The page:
Environmental concerns will have a huge impact on our students’ futures. And, yet, with so many mandated assessments and time constraints, teachers often feel forced to focus most of the school day on reading and math lessons. Remember, administration wants us to teach our students how to read, write, and do math but generally, there is room for creative content. Environmental awareness is a theme that can easily be integrated into the day’s lessons and still meet performance objectives of even the strictest standards.
Studies have shown that a lack of environmental education comes at a detriment to our students. Learning about the environment is not only important on a global scale, it can have a profound effect on the future of each child. The No Child Left Inside Organization has found that Environmental Education (1) Increases student success across the curriculum by integrating literature and math into meaningful lessons; (2) Improves the overall health of students by getting them outside and moving, and (3) Provides them with critical tools for the 21st century workplace.
Earth Day is the perfect time to start making environmental education an integral part of your classroom curriculum. Here are 10 creative, fun ideas that will get your class excited about this amazing planet of ours.
Celebrate and protect our earth with these incredible resources!
1. Have a party! Cookouts are a great way to celebrate the springtime warming of the earth. Even better if you can make them a learning experience for your students. Scholastic’s “Host a Solar Cookout” Lesson combines math, science, and community involvement to give kids an in-depth understanding of solar energy. Students will learn about the importance of renewable energy, sun safety, and engineering, all while creating tasty treats to be enjoyed with their friends and community members.
2. Start a compost pile! School lunches and snacks generate a ton of waste. Allow students to witness firsthand how “garbage” can be turned into valuable organic soil which can then be used in school gardens, or even sold to raise money for class projects. Organic Lesson provides a clear, colorful guide to composting to help you get you started.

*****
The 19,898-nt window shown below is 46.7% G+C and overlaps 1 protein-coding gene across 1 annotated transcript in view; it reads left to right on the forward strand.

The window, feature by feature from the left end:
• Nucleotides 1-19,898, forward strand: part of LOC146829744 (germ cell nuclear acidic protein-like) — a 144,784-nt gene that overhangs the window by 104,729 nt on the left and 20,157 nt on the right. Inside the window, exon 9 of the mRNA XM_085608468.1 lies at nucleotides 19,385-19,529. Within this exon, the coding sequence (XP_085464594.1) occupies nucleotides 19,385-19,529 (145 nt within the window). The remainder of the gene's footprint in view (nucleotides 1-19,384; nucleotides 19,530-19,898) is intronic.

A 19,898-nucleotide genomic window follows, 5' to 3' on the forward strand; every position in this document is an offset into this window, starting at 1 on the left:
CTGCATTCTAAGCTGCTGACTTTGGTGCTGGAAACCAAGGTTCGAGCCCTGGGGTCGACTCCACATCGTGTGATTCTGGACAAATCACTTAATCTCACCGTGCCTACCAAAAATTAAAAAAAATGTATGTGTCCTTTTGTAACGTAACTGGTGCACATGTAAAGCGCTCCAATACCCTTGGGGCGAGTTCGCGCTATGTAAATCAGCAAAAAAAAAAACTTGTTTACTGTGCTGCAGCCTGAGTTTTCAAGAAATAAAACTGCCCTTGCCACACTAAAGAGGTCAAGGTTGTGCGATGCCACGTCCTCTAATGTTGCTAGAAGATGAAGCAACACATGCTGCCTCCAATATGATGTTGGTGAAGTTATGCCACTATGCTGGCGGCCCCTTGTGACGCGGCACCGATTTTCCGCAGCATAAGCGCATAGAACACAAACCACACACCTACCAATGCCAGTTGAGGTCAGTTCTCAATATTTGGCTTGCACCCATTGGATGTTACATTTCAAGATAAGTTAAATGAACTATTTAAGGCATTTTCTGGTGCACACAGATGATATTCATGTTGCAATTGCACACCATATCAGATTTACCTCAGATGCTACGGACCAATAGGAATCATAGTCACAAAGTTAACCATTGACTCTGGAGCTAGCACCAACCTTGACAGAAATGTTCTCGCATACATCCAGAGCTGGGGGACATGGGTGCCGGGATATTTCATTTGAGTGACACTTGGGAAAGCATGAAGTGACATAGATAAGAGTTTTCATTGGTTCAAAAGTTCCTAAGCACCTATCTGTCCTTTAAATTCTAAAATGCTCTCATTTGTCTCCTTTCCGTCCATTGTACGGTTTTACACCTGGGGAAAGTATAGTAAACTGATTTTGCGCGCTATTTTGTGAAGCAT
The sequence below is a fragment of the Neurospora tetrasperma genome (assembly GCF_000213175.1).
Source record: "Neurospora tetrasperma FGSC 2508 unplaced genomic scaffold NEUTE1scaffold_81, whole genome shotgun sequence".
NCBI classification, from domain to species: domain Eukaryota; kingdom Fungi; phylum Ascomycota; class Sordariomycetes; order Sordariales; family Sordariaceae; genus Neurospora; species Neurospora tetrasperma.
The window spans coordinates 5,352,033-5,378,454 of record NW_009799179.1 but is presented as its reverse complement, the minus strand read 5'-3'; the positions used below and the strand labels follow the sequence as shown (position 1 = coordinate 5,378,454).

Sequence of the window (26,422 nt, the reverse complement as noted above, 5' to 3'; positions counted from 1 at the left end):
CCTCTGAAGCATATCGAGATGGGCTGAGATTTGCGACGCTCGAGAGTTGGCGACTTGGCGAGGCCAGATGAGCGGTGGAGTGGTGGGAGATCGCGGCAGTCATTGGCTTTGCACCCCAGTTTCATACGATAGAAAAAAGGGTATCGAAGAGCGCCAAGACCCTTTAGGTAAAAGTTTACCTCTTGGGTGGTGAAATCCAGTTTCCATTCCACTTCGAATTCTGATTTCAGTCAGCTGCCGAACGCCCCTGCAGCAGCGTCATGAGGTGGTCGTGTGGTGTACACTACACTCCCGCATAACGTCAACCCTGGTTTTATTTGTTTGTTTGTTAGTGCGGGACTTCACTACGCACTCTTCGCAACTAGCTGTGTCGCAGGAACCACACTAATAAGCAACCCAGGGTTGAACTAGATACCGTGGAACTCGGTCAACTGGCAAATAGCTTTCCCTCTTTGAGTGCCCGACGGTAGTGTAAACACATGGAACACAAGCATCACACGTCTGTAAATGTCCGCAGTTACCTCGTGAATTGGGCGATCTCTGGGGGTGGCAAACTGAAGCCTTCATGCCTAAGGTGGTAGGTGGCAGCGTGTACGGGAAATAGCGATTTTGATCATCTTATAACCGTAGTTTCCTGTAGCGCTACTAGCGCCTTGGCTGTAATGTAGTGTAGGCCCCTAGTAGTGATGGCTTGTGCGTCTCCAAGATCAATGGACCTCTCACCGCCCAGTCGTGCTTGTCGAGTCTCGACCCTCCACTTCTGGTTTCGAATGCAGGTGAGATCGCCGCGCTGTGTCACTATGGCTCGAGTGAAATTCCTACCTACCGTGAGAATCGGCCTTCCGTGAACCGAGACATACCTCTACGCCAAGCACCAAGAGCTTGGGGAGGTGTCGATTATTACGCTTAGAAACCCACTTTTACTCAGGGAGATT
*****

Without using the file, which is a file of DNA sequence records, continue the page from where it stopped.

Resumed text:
3. Host a swap! We all have things that we don’t need or use anymore. Holding a classroom swap shows kids how what might seem like trash to them, can be treasure to someone else…. And it’s a ton of fun! Planet Pals has some good tips on how you can use a swap to teach kids about conservation and upcycling.
4. Take the Catalog Cancel Challenge! Over 19 billion catalogs are sent out yearly and less than 2% are used. This unnecessary waste results in the destruction of thousands of trees, the use of billions of gallons of water, and an enormous amount of pollution. The Catalog Cancel Challenge has already saved 1,400 trees and 1.4 billion gallons of water. Check out their website to see how your classroom or school can join and do your part to save the earth.
5. Conduct a role play! Role plays create an opportunity for students to do research and have meaningful conversations about environmental issues. They help build communication skills and encourage out-of-the-box thinking. Asia Society offers two excellent lesson plans to help you bring environmental role-play into your classroom.
6. Adopt a Species! We are experiencing the worst species extinction rate since the time of dinosaurs. Up to 99% of these extinctions are caused by human activity. If nothing is done to stop this, as many as 30-50% of all species could be extinct by mid-century. These are alarming statistics. Fortunately, there are things we can do to slow down this mass extinction. Learning to Give provides a lesson plan that shows how you can make adopting an endangered species a meaningful class project.
7. Make something interesting! Science teachers add the extra challenge of creating the rube Goldberg with items found in nature! Nature is full of beautiful and unique items. A simple hike outside can get your creative juices flowing to revamp a lesson to include Mother Nature’s gifts. Want specific ideas? Tinker Labs has collected an incredible list of online resources you can use to create a wide variety of things using objects found in nature.
8. Cut down on packaging! Packaging accounts for a large amount of the waste that we create. Doing a self-audit can really help students become aware of excessive packaging and ultimately empower them to purchase without such waste. These are the types of lessons that trickle home and have the greatest impact. The Pennsylvania Department of Environmental Protection has created a lesson plan that helps kids understand the dangers of excessive packaging and some key waste reduction techniques that they can employ in their own homes.
9. Learn about sustainability! Population growth is a crucial component to many of the environmental issues we face today. Population Education provides a wealth of resources to help your students understand how we can create a sustainable living environment for our growing world. Their website offers comprehensive packets of lesson plans for various age groups that can be used on Earth Day or any day!
10. Grow a garden! Whether you have a big or small, indoor or outdoor, space available… School gardens offer an interactive, authentic way to get your students involved in nature. The Teacher’s Academy offers an online course that will show the basics of creating a classroom garden, as well as how to use gardening to create meaningful, interdisciplinary lessons.
The Creating a School Garden Course is only one of the many valuable courses that the Teacher’s Academy offers. All of our course fulfill Pennsylvania Act 48 requirements and can provide you an economical, convenient way to earn professional development courses from home. Sign up for your first class today!